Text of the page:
Michael Fremer's picture
For that mini-review.
AK ATL's picture

Similar to you, I already own most of these records but if they're really well done then I'm considering the purchase. How would you compare the "new" WMD, AB, E72, and LiveDead to the Chris Bellman Rhino reissues from several years ago? Are these cut from the same master he already did, or different? (if you know). I'm so tempted, but also considering just spending the money on a few Mint/NM originals via Discogs vs. this set.

MikeT's picture

I didn't compare any of the VMP pressings to the CB cuts of a few years ago of WMD, AB and E72. Chris Bellman didn't cut the Rhino reissue of LiveDead from a few years ago, that was Ron McMaster at Capitol. As far as the VMP cuts - the matrix numbers in the dead wax are different from those reissues from 2010, etc. So can we assume they are new cuts? In addition, Terrapin Station and Reckoning are different from the Analogue Productions reissues from awhile back. The AP were cut by Kevin Gray (if I remember without pulling them out), while the new ones in the box are by Chris Bellman.

ivansbacon's picture

It is missing many albums. It is titled "The story of the Grateful Dead" How can you tell the story and leave out some very important chapters ?

isaacrivera's picture

Anthology simply means "collection", the word does not imply completeness in neither the English language nor its Greek etymology.

ivansbacon's picture

I do understand what anthology means. My comment was addressing the title "The story of the Grateful Dead" When i read a story i do not start on the forth chapter.

isaacrivera's picture

"Stories" are always abbreviated versions of History. They narrate a thread of a particular history and editors have to choose that to include and exclude. I am sure all kinds of factors come into play including availability and costs. However, had other albums been included, there would always be someone disappointed... I understand because I never feel these collections are exhaustive enough, so I rarely buy them.

gMRfk6LMHn's picture

Just on the price of new records, e.g. Tom Petty's Wildflowers & All The Rest is $175 on Acoustic Sounds which is very reasonable for a 7LP boxset. Unfortunately when that boxset arrives in Europe the prices vary between €230 and €250, converted to dollars that is $275-$299 which is staggering. Even stranger when you consider the vinyl is pressed in Europe. There are plenty of examples of this. Are EU pressings much more expensive in the US?

James, Dublin, Ireland

PS: Absolutely loved the 'best sounding LPs' videos, with one caveat the Davy Spillane instrument is Uilleann pipes, an Irish version of 'bagpipes', just saying!

PAR's picture

The first is tax. Prices quoted in America normally do not include tax (as that varies state to state). In Europe prices do include VAT so that, on average, immediately adds 20 % to the EU comparative price. Secondly Acoustic Sounds has no EU distributor AFAIK So their albums over here (only just " over here" for me in the UK. 28 days to go :-( ). So the cost also bears the price of importation in small quantities.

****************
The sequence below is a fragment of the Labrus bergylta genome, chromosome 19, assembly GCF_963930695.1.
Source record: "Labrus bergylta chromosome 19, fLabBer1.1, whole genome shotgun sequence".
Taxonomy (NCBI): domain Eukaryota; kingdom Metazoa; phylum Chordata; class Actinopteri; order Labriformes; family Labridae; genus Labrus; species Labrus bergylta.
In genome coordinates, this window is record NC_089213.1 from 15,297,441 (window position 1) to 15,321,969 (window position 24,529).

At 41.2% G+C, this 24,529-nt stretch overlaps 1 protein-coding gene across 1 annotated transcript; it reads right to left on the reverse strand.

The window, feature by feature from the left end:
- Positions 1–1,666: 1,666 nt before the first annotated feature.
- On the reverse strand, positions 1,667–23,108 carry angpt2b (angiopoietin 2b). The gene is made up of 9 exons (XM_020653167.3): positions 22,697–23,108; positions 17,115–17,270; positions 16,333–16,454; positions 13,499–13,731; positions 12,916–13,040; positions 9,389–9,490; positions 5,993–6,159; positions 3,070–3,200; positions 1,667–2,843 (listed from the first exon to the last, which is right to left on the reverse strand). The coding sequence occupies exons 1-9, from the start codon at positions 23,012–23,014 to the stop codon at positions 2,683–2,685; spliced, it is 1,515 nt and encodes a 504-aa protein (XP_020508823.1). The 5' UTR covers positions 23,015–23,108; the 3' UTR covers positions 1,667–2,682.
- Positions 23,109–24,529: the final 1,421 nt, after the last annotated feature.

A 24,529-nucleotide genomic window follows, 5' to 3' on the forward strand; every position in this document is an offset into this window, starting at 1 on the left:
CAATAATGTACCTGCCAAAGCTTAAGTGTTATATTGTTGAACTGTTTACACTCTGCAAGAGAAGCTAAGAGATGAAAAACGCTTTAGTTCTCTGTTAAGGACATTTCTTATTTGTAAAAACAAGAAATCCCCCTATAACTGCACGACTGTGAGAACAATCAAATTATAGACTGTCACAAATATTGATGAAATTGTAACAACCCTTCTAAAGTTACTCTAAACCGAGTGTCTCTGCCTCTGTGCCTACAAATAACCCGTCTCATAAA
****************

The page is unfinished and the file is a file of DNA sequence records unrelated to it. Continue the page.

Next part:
mcrushing's picture

I agree with you, Mike... record prices seem stable when you factor inflation, and surely the margins were fatter back in '73. But I don't think inflation tells the whole story, because I don't think records behave like "ordinary goods" in the microeconomic sense.

There might be 140 versions of 'American Beauty' on Discogs, but there's still scarcity when it comes to quality copies, and different consumers - audiophiles, collectors, newbies, etc - will perceive the value and utility of various pressings/releases in different ways, which can do funky things to the supply & demand curve.

I scratch my head when I see folks balk at the prices of these VMP boxes, given they're pressed in tiny quantities and even used, they tend to sell for significantly more than the original prices. Also, much as I wish VMP would press everything at RTI, I give them credit for trying to work with labels that do reissues the right way: sourcing the best masters and solid engineers, as well as tracking down original artists to ensure they properly share in the proceeds, or even play roles in the project.

Today VMP dropped the "Story of Tribe Records" box, and I happily forked over $300 for it. Tribe put out some incredible jazz in the early 70s, and I'd love to see you review the box, Mike. I'm curious how it will compare to the UK Pure Pleasure reissues out there, or to the insanely rare/expensive originals.

xtcfan80's picture

A “Dead Thread “ so this may be a good place to remind everyone of the new Zappa documentary you may have heard about.... View it with Amazon Prime and I’m guessing other streaming services......Well worth the $5 to “rent”.....yes he was human.... and a single minded genius...check it out!!!!

xtcfan80's picture

If it's "bugging" you just buy used records and fo-gett-about-it!!!!

Anton D's picture

Both sides have points in their favor.

I would add...

Average hourly wage in 1973 was $4.03 per hour.

(Sourced from Pew research.)

In 2020, it is somewhere between $11.63 (real income) and $24.87 per hour.

https://www.statista.com/statistics/216259/monthly-real-average-hourly-e...

https://tradingeconomics.com/united-states/wages

Using 3.49 for a 1973 LP....we see the average person 'earned' 1.15 records per hour.

Using the $34.00 per record used in the blog, we see the average person earns between .34 and .73 records per hour.

We have seen a decline in the average person's record buying power.

mcrushing's picture